On the night we sit, it is cold outside. Hot soup warms our insides as layers and scarves warm our skin. Your jacket is not made for this weather. Maybe that is why you are inside. You wear well-worn black Asic sneakers. They are old with scuffed leather and look one size too small. You wear them without socks on this chilly night.

Friend, do you have socks? Does your red suitcase carry warmth to cover your feet?

We sit longer still. You because there is nowhere to go and me because I can’t seem to leave your story behind. I wonder what your name is. I want to hear how you got to this place. What pain do you carry on this night?

You suddenly begin an animated conversation. You talk to the empty chair across from you with passion. And you begin to rock.

As you talk and rock, you push up the sleeves on your worn olive jacket. More tattoos are revealed, and you bear scars. Are they the marks of one seeking healing through the highs of a needle?

Does a needle drive you now, my friend? Are you here but lost in euphoria? I see your eyes, and they look present. I think you are here. I think you see the fullness of reality.

You rock and talk and then you seem to disappear. Where have you gone and what madness has hold of you?

I think of where you’ll sleep tonight, and I hope you’ll be warm. I hope the night takes you to a place where you are known.

I pray joy for you. I pray for someone in your life to bear witness to your suffering. I pray you would know the comfort of human touch and the love of someone who cares about your very precious story.

I pray you would know how deeply you are loved by the God of the universe. He sees you, my friend. He grieves the pain written on your heart. You are worth more to Him than all the silver the world can hold. You are so, so valuable.

God knows your name. Not just the one spoken once by your mother but your true name. He knows you fully.

I can delay leaving no longer. I have to go. I won’t forget this night in a train station in a city I do not live. You have not even seen my face, but I am the one who will pray for you the rest of my days. I will not forget your dark, tattooed face. I have seen you.

And I wish I knew your name.

 

 

Leaving Christmas

Twinkling lights filled our home as I left. We spent the morning pulling out boxes and putting up memories.

The tree showing off our years of life together limps this year. Several branches of light have turned dark. Some blink, while others shine steady. Its glorious cacophony of sight is every bit a picture of our family. Where we’ve been and who we are.

OLYMPUS DIGITAL CAMERA

Hallmark mixes with glue and glitter. Darth Vader with the babe in a manger. Mexico, Hungry, Holland, Italy, Austria—they all dance on our tree and bring back pictures of a different place in our lives. It’s beautiful in its mosaic.

Lunch brought conversation of heaven and play and the Spirit and feasts. The littlest asking each, “What are you most thankful for because Jesus was born?” One by one our hearts are filled with the gratefulness of rescue coming. We feel our brokenness. Christmas brings the reminder we are being made whole again. We know the need of our redemption.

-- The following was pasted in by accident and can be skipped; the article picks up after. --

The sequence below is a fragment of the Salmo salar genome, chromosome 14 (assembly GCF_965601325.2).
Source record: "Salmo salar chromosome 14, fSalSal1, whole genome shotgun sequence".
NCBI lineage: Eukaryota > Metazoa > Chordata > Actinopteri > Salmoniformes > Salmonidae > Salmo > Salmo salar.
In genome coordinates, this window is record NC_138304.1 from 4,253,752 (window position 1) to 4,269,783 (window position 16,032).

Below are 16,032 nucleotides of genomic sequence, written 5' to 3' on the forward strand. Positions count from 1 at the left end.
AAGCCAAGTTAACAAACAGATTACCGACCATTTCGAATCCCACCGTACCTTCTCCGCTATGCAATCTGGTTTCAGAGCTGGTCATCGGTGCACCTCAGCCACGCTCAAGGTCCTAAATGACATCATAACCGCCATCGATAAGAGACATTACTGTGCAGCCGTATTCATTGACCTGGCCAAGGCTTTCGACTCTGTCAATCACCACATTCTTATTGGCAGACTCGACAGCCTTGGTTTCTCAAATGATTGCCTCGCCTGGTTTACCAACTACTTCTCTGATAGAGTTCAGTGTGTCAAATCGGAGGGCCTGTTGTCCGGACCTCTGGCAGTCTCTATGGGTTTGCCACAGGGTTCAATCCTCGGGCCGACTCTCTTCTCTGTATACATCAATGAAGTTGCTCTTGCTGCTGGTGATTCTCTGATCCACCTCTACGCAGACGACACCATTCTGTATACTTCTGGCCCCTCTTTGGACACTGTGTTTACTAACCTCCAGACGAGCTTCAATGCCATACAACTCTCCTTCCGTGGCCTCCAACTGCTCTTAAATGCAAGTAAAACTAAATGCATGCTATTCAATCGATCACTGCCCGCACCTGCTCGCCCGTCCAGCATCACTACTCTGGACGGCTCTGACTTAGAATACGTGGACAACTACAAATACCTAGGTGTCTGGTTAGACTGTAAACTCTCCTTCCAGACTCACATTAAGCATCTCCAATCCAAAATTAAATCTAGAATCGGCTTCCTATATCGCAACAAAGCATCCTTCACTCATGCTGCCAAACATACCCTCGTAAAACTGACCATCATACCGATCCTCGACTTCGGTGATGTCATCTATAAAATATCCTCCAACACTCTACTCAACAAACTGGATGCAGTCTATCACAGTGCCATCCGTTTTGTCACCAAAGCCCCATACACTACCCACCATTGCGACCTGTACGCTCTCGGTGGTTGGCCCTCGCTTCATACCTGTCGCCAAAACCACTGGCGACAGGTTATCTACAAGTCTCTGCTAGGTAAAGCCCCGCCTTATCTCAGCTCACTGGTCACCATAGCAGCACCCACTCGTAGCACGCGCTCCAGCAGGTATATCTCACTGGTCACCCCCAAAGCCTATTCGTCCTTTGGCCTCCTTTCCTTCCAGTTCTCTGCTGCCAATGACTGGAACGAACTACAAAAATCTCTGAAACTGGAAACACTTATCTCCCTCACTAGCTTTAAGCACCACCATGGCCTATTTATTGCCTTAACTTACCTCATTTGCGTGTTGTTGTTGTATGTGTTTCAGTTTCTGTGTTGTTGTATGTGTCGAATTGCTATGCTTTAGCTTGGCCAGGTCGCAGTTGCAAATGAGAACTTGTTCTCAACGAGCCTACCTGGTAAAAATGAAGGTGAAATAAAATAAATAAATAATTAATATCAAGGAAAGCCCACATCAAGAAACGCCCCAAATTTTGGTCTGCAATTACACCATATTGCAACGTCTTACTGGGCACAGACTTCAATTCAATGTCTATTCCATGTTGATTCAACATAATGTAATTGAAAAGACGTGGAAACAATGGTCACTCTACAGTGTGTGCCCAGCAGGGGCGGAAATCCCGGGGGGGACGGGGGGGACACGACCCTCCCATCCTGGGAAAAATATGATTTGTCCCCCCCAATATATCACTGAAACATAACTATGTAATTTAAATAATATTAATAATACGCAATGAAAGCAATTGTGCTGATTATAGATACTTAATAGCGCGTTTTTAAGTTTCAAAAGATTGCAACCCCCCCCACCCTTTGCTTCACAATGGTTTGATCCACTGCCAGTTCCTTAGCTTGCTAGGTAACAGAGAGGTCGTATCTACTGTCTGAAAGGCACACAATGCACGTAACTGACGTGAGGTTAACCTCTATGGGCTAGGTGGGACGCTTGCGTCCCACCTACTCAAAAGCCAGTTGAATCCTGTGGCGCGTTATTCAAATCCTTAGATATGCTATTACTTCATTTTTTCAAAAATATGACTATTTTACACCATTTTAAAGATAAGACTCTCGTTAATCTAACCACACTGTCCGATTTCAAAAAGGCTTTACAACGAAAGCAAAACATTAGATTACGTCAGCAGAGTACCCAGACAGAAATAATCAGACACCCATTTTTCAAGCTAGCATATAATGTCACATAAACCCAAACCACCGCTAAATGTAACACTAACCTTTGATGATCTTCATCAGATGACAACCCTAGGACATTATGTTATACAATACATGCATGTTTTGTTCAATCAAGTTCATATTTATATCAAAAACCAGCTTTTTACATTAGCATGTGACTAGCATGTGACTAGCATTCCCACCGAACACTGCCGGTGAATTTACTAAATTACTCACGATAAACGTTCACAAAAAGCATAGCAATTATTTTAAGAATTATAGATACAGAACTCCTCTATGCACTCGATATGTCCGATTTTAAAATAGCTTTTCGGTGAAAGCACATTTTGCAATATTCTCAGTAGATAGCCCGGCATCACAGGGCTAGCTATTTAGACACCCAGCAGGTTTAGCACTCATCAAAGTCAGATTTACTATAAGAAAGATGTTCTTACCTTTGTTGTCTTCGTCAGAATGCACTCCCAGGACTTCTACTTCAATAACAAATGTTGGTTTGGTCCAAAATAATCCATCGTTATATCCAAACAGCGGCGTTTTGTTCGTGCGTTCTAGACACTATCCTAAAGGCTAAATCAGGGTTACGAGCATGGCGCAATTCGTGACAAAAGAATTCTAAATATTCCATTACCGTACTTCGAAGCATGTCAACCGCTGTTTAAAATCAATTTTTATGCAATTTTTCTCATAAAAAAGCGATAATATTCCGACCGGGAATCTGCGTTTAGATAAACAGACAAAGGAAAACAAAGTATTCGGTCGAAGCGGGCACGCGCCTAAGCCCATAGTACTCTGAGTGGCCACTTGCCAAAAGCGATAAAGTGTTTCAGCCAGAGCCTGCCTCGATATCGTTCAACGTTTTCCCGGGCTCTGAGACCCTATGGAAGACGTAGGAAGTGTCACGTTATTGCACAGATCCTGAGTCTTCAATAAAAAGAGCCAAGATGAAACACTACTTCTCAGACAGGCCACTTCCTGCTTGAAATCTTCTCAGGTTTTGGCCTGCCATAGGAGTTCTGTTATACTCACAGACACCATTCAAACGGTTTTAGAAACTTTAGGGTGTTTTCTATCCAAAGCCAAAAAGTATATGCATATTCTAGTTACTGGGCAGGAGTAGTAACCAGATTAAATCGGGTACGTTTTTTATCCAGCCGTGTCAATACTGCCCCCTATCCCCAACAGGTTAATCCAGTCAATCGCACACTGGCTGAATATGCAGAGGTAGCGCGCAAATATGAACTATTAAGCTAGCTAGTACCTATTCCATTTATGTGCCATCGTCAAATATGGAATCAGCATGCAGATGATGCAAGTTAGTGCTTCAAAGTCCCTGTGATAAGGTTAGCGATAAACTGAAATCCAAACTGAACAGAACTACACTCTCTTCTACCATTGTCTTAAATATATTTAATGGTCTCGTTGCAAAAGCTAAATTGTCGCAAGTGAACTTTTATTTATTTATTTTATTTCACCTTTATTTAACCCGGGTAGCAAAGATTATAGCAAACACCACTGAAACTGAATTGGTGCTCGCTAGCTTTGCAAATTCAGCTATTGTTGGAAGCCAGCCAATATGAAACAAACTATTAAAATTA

The family packs in the car and makes the drive to the airport. I’m headed away for a week. When I return, a son will be a year older and Advent will be half passed. A lot of life will come in seven days.

I wait my turn to prove who I am, and it is not lost on me to where I go. I will leave Christmas behind, twinkling and making merry, to go where Christmas is not seen.

It will not be the Carol of Bells I hear the next week but the call of a people to prayer. The air will fill five times daily with the reminder to those around me.

There won’t be trees decorated with memories or the signs of a Savior in hay.

My heart already feels the stirring of the world opening. It is being captured once again. My little bubble of sunshine and freedom is breaking wide. I am carried on it like waves taking me out to sea—moved to an unfamiliar place before I’m even aware.

I remember this. I remember how this feels. It speaks to my before.

Hope feels different today. It feels big. I welcome it and ask for its continued beating within.

I don’t feel stuck in this moment. I feel the movement of the one who writes my days. It is calling me back to the place of life.

It is good.

Sabbatical Learning

S64IXYP4AZ

Depression does not define me, but it will always be intertwined in my story.

Excruciating feelings and places of trauma I thought would kill me have not. I can be resilient, even when I’m convinced otherwise.

I long to know my feelings are of consequence, and yet, I don’t treat them as if they are.

A safe place breathes a freedom that is addicting. The desire for it is unquenchable.

Hope can be carried for another. Hope was held tightly for me, and I am overwhelmed with that gift.

I need people, desperately.

Help well-intended has suffocated. The Holy Spirit in me can be trusted.

Without knowing it and despite feeling otherwise, my voice was silenced. I feel the effort of climbing the mountain to free it again.

My crazy is not beyond the reach of grace.

God does see me. Just because He tarries to speak comfort does not mean He is not deeply moved by my grief.

There are times when tears can feel so, so good.

And sometimes, I have to open my eyes and realize I’m ok.